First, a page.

CENTAURI THE ALPHA ACT AMONG CLASSIC CROP
As John Gosden stated last week when suggesting Cracksman may not run in the King George VI And Queen Elizabeth Stakes at Ascot, “we're not even halfway through the year as yet”. We are getting to that point however, so, it seems a good time to assess how the Classic generation are stacking up after last week’s July Festival offered further clues.
There can be no debate – at the moment at least – that Alpha Centaurileads her three-year-old peers, male and female, in what has been a brilliant first-half of the season. Since starting the campaign disappointingly in the 1,000 Guineas Trial at Leopardstown back in April, the strapping daughter of Mastercraftsman has manged to bag three Group 1s.
A Classic in the Irish 1000 Guineas, a course record time in the Coronation Stakes at Royal Ascot and a latest top-level success in the Falmouth Stakes have been etched into an impressive CV. What’s more however, is the level this grey has been running to.
While the British Horseracing Authority tend to overrate horses at the top-level – I’m of the opinion we don’t make horses work hard enough to achieve big numbers - Alpha Centauri’s official figure of 122 is a mark I can get behind. For a three-year-old filly, if you were to factor in her age and sex allowance, on fast ground, the Niarchos Family-owned star would be a match for any of the world’s best milers.
While her prohibitive odds of 4/9f suggest Friday’s victory in the Falmouth was a penalty kick, we did get to see another side to Alpha Centauri, toughness. Backing up just 21 days after running such a quick time in winning the Coronation, it may not have been the biggest surprise to see her fall over the line at Newmarket, but such is her stout constitution and class we saw nothing of the like as she won easily by four-and-a-half lengths.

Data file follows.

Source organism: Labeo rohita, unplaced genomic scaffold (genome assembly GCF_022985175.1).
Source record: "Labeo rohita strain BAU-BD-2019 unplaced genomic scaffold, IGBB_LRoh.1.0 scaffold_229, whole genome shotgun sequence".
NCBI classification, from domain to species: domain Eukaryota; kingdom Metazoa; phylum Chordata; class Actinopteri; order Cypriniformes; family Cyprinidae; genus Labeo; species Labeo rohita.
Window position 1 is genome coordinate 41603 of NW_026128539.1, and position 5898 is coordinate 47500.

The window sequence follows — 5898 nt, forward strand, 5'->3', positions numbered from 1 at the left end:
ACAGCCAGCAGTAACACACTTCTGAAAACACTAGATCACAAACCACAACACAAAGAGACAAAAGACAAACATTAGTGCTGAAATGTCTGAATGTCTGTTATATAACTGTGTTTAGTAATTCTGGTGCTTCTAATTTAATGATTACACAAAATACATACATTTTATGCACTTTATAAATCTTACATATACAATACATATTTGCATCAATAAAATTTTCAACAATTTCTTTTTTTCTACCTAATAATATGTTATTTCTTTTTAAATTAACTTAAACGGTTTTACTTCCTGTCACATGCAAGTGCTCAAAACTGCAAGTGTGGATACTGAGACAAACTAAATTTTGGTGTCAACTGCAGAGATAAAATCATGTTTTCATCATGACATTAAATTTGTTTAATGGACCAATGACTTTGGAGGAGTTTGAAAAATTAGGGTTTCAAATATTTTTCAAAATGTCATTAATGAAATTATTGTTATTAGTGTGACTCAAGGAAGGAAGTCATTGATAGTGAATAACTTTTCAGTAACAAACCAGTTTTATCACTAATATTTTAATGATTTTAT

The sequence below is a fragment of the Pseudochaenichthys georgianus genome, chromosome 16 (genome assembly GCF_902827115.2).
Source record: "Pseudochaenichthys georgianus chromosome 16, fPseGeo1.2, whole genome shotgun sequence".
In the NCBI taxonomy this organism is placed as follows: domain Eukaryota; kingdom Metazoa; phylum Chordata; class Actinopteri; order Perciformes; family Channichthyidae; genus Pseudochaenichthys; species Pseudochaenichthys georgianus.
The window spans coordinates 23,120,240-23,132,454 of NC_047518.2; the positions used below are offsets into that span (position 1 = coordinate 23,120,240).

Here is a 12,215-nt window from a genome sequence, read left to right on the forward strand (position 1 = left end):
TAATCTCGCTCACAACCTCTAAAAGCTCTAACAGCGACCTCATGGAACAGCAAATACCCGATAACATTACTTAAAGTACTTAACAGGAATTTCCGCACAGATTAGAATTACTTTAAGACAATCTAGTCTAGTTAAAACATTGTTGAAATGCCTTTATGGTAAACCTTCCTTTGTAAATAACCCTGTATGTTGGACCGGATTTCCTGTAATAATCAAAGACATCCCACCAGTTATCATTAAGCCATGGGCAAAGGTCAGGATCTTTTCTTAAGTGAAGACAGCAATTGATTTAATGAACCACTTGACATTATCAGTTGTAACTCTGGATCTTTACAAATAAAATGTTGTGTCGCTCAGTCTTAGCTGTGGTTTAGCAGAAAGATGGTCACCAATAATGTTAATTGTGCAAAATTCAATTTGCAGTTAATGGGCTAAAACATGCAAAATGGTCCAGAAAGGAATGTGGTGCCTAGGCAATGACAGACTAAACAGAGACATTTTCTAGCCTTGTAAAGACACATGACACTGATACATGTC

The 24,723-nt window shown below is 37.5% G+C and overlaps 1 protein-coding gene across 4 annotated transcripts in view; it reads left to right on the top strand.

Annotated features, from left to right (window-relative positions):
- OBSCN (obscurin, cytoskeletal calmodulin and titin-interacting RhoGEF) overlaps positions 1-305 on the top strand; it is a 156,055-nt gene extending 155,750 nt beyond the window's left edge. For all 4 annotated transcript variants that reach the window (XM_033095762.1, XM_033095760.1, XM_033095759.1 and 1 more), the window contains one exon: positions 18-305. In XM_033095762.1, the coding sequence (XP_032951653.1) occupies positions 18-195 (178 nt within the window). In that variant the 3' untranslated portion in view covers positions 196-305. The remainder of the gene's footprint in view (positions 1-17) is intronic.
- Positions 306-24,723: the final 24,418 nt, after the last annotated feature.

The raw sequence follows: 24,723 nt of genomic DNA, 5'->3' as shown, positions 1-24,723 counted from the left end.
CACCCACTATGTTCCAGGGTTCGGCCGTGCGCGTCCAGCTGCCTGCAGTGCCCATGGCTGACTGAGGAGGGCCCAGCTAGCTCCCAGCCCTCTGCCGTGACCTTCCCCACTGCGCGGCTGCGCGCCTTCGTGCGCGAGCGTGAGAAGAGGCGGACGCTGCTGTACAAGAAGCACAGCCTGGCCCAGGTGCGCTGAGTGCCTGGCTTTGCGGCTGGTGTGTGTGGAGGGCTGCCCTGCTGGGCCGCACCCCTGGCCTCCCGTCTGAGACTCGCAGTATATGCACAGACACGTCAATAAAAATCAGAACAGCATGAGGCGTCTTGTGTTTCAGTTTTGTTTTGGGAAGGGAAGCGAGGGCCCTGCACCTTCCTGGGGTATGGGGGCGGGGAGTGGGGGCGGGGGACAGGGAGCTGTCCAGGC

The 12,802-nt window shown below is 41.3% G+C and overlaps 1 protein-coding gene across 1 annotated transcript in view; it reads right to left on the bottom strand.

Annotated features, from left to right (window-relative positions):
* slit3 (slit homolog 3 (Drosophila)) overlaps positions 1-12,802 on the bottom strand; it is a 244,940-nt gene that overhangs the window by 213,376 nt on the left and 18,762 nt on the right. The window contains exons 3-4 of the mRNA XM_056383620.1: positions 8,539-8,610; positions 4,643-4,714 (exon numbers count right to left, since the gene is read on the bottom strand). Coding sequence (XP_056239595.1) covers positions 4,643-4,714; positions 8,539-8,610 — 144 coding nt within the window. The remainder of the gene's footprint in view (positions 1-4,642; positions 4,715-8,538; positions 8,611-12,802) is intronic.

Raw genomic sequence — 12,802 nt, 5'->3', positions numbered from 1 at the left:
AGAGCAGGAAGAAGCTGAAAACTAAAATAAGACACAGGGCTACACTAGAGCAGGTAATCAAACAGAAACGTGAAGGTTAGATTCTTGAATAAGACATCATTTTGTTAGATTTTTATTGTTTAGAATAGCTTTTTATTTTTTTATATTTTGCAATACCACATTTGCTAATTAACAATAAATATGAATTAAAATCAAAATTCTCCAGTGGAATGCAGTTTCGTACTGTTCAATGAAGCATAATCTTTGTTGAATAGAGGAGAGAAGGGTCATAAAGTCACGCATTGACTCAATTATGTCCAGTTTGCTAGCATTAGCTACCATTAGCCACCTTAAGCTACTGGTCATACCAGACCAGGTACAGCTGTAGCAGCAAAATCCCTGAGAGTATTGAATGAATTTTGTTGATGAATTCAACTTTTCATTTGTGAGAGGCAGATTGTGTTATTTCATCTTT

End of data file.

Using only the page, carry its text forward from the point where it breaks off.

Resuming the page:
Of course, she’ll need to prove herself against the three-year-old colts and older milers, but given how weak the aforementioned divisions are, on fast ground, she’ll surely start favourite against any field in Europe over eight furlongs.
We’ll get to see Jessica Harrington’s star flat inmate do so in the Prix Jacques Le Marois in France while a later season target is the Breeders' Cup Mile at Churchill Downs.
Another race run over a mile, the 2000 Guineas at Newmarket is the first Classic of each season. This year’s renewal went the way of Aidan O’Brien’s Saxon Warrior who looked a potential star in the making when winning by a ready one-and-half-lengths from Tip Two Win and subsequent Derby winner Masar. Elarqam was fourth, Roaring Lion was fifth and Gustav Klimt sixth.